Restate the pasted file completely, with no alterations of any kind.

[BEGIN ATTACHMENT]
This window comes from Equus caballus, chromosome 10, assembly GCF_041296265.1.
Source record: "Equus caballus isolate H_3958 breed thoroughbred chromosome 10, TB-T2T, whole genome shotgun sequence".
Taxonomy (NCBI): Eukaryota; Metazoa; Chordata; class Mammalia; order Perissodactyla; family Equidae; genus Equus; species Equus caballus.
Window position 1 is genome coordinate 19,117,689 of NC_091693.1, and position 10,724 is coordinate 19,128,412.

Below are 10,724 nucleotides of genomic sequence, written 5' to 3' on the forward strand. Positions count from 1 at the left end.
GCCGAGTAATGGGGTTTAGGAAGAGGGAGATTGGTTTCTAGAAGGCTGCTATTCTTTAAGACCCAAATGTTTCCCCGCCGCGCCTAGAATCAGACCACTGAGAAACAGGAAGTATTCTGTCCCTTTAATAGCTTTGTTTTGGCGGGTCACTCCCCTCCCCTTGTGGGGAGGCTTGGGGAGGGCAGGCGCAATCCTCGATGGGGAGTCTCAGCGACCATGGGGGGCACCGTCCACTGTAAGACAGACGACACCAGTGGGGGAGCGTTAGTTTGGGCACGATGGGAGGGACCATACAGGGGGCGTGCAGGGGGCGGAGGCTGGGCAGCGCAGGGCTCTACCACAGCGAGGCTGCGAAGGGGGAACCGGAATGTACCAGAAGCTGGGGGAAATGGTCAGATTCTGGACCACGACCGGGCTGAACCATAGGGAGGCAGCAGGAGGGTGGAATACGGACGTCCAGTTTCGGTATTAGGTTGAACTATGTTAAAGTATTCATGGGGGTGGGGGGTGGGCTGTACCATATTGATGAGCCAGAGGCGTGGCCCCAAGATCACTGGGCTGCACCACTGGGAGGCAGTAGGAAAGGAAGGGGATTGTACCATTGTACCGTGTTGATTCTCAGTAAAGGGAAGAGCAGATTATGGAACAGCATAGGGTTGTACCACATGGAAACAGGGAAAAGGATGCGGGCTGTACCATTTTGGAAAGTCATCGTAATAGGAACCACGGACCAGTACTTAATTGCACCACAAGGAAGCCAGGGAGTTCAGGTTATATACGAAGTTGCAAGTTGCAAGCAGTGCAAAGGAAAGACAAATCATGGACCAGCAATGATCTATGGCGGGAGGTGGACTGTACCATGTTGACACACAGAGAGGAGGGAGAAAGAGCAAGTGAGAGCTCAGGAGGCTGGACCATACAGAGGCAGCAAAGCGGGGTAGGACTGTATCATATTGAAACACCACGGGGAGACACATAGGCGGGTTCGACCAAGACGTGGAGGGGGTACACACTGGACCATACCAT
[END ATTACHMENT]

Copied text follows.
This window comes from Equus caballus, chromosome 10, assembly GCF_041296265.1.
Source record: "Equus caballus isolate H_3958 breed thoroughbred chromosome 10, TB-T2T, whole genome shotgun sequence".
Taxonomy (NCBI): Eukaryota; Metazoa; Chordata; class Mammalia; order Perissodactyla; family Equidae; genus Equus; species Equus caballus.
Window position 1 is genome coordinate 19,117,689 of NC_091693.1, and position 10,724 is coordinate 19,128,412.

Below are 10,724 nucleotides of genomic sequence, written 5' to 3' on the forward strand. Positions count from 1 at the left end.
GCCGAGTAATGGGGTTTAGGAAGAGGGAGATTGGTTTCTAGAAGGCTGCTATTCTTTAAGACCCAAATGTTTCCCCGCCGCGCCTAGAATCAGACCACTGAGAAACAGGAAGTATTCTGTCCCTTTAATAGCTTTGTTTTGGCGGGTCACTCCCCTCCCCTTGTGGGGAGGCTTGGGGAGGGCAGGCGCAATCCTCGATGGGGAGTCTCAGCGACCATGGGGGGCACCGTCCACTGTAAGACAGACGACACCAGTGGGGGAGCGTTAGTTTGGGCACGATGGGAGGGACCATACAGGGGGCGTGCAGGGGGCGGAGGCTGGGCAGCGCAGGGCTCTACCACAGCGAGGCTGCGAAGGGGGAACCGGAATGTACCAGAAGCTGGGGGAAATGGTCAGATTCTGGACCACGACCGGGCTGAACCATAGGGAGGCAGCAGGAGGGTGGAATACGGACGTCCAGTTTCGGTATTAGGTTGAACTATGTTAAAGTATTCATGGGGGTGGGGGGTGGGCTGTACCATATTGATGAGCCAGAGGCGTGGCCCCAAGATCACTGGGCTGCACCACTGGGAGGCAGTAGGAAAGGAAGGGGATTGTACCATTGTACCGTGTTGATTCTCAGTAAAGGGAAGAGCAGATTATGGAACAGCATAGGGTTGTACCACATGGAAACAGGGAAAAGGATGCGGGCTGTACCATTTTGGAAAGTCATCGTAATAGGAACCACGGACCAGTACTTAATTGCACCACAAGGAAGCCAGGGAGTTCAGGTTATATACGAAGTTGCAAGTTGCAAGCAGTGCAAAGGAAAGACAAATCATGGACCAGCAATGATCTATGGCGGGAGGTGGACTGTACCATGTTGACACACAGAGAGGAGGGAGAAAGAGCAAGTGAGAGCTCAGGAGGCTGGACCATACAGAGGCAGCAAAGCGGGGTAGGACTGTATCATATTGAAACACCACGGGGAGACACATAGGCGGGTTCGACCAAGACGTGGAGGGGGTACACACTGGACCATACCAT